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What Kind of Movement Are We?

As we approach our last chance to improve the PEPFAR reauthorization bill, we must ask ourselves: do we care about claiming a victory on a mediocre piece of legislation and maintaining relationships with Congress, or do we care about taking a principled stand for the needs of people around the world?

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PEPFAR MythBusters: Episode Two

Yesterday, I blogged about how PEPFAR's Third Annual Report to Congress reveals that the United States is not doing as much on treatment in the 15 focus countries as many believed it was. I combated the myth that PEPFAR (the President's Emergency Plan for AIDS Relief) is providing treatment for 822,000 people.

Today, I combat another treatment myth—that generics account for 70% of PEPFAR's expenditure on anti-retroviral AIDS drugs. And I take issue with the argument that since the abstinence-until-marriage spending requirement is "only one-third of the prevention budget, it really isn't that big of a problem."

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PEPFAR MythBusters: Episode One

Healy Thompson is Senior Associate for Advocacy and Outreach for the Center for Health and Gender Equity (CHANGE).

PEPFAR (the President's Emergency Plan for AIDS Relief) is no stranger to criticism. However, most of the focus of the criticism to date has been PEPFAR's requirement that one-third of prevention money be spent on abstinence-until-marriage programs.

Other than some initial criticism about not buying generic AIDS medications, the global AIDS advocacy community has mostly praised PEPFAR on its treatment efforts. (PEPFAR's goal of "supporting treatment for 2 million people in 15 focus countries by 2008" has been seen as a crucial step in gaining universal access to treatment by 2010.) Reports that PEPFAR is on-target to reach 2 million people by 2008 (treating 822,000 by the end of 2006) and that it has scaled-up its use of generic drugs have increased that praise lately.

However, PEPFAR's third annual report to Congress (The Power of Partnerships: Third Annual Report to Congress) reveals that we need to reconsider most of the advocacy community's assumptions about the scale of PEPFAR's treatment efforts.

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Choice Interrupted: Politics and Complacency Undermine Access to Basic Contraception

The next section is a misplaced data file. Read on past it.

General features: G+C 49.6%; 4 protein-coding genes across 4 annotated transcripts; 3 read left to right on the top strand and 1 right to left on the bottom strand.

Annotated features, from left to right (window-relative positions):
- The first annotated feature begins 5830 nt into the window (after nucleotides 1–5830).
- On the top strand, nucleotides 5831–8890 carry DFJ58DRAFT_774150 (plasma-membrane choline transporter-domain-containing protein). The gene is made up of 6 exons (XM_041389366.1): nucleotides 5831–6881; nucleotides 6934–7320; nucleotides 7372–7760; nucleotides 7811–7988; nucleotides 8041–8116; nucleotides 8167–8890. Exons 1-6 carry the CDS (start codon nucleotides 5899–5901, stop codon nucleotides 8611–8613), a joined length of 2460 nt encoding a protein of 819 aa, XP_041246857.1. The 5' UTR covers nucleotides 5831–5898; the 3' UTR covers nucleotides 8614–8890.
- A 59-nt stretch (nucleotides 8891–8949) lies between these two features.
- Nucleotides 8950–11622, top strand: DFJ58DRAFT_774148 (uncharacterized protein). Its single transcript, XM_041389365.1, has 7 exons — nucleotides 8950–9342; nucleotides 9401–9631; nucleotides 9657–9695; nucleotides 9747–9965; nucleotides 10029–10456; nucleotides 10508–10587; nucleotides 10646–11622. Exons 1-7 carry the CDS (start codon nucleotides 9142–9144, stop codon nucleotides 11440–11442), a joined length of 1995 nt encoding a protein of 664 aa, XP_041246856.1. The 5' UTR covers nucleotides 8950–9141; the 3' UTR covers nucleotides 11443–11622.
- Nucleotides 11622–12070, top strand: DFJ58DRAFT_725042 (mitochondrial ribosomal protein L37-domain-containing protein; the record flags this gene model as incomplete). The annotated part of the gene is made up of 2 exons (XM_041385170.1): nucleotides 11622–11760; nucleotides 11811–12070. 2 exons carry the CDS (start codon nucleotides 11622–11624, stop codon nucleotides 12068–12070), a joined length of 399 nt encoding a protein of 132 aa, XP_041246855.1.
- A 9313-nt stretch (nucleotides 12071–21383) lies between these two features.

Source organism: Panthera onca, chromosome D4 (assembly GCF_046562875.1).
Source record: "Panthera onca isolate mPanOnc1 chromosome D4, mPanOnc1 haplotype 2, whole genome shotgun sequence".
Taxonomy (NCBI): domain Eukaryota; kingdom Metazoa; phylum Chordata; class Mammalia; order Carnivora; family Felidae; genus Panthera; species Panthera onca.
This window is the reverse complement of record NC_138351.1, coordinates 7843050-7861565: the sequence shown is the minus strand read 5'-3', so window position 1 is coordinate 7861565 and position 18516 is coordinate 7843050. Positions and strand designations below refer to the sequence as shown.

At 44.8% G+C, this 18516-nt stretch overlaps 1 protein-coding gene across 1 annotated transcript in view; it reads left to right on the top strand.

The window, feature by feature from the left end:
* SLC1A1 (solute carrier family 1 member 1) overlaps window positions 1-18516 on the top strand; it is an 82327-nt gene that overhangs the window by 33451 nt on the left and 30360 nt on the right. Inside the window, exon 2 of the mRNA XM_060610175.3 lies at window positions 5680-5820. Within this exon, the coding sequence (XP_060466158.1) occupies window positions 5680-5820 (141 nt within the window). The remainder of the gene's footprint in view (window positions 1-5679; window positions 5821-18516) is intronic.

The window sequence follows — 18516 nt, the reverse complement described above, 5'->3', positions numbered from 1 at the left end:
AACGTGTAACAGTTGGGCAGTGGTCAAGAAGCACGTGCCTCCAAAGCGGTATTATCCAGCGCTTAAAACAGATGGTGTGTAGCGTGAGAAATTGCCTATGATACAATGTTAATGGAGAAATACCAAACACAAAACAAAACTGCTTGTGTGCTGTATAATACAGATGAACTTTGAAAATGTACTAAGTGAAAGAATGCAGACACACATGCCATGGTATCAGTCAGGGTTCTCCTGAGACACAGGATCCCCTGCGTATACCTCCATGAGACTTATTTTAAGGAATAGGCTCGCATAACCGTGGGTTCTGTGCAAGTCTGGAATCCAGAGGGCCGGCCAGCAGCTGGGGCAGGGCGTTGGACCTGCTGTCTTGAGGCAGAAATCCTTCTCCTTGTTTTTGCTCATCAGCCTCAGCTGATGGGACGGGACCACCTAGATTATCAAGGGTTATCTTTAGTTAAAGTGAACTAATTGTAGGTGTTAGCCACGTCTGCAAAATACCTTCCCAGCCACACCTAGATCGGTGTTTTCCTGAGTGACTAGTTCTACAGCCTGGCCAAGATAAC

Healy Thompson is a policy analyst and outreach coordinator for the Center for Health and Gender Equity (CHANGE).

Almost half of the women in sub-Saharan Africa who want to delay their next pregnancy or have no more children don't have access to modern contraception or other family planning services. Some of those women want to use contraception to space or limit births, because they're too young or too old or too sick or too tired to add new members to their families. Some have other aspirations for their lives right now than childbearing. Whatever the reason, a woman who doesn't want to get pregnant should be able to choose to use contraception and should have access to that contraception and to all reproductive and sexual health care services.

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For Whom the Bell Tolls: Looking Ahead to World AIDS Day

Healy Thompson is a policy analyst and outreach coordinator for the Center for Health and Gender Equity (CHANGE).

On December 1, a church bell in downtown Washington, DC will toll every 5 seconds as people head to work. For most of the people who hear that bell and see people gathered outside of the church with signs and banners, it will be their first exposure to World AIDS Day. Even though World AIDS Day was first declared by the World Health Organization and the UN General Assembly in 1988, most people around the world have no idea that it exists, much less what day it is – and this is despite the fact that 4.1 million people were newly infected with HIV and 3 million people died of AIDS in 2005 according to UNAIDS.

The fact that most people have no idea that World AIDS Day exists makes it particularly difficult to live up to the theme of this World AIDS Day: Accountability. In order to hold the U.S. accountable for its promises to treat 2 million people, prevent 7 million new HIV infections, and provide care to 10 million in fifteen focus countries by 2008 (promises made as a part of the President's Emergency Plan for AIDS Relief–PEPFAR), we need people around the country to demand that the Bush Administration and the U.S. Congress implement the best prevention, treatment, and care strategies possible and make changes to the policy and legislation that stand in the way of this.

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Prevention Now! Campaign for Female Condoms

Healy Thompson is a policy analyst and outreach coordinator for the Center for Health and Gender Equity (CHANGE).

I have spent a lot of time these last couple of months working with my colleagues at the Center for Health and Gender Equity (CHANGE) and with advocates, researchers, and people living with HIV around the world on the launch of a new campaign to dramatically increase access to the female condom.

During this time, I found myself mentioning the female condom and the campaign (Prevention Now! www.preventionnow.net) to my friends on more than one occasion. These well-meaning and pretty well-informed, progressive people (many of them global health activists) couldn’t figure out why I would be spending so much time on this campaign.

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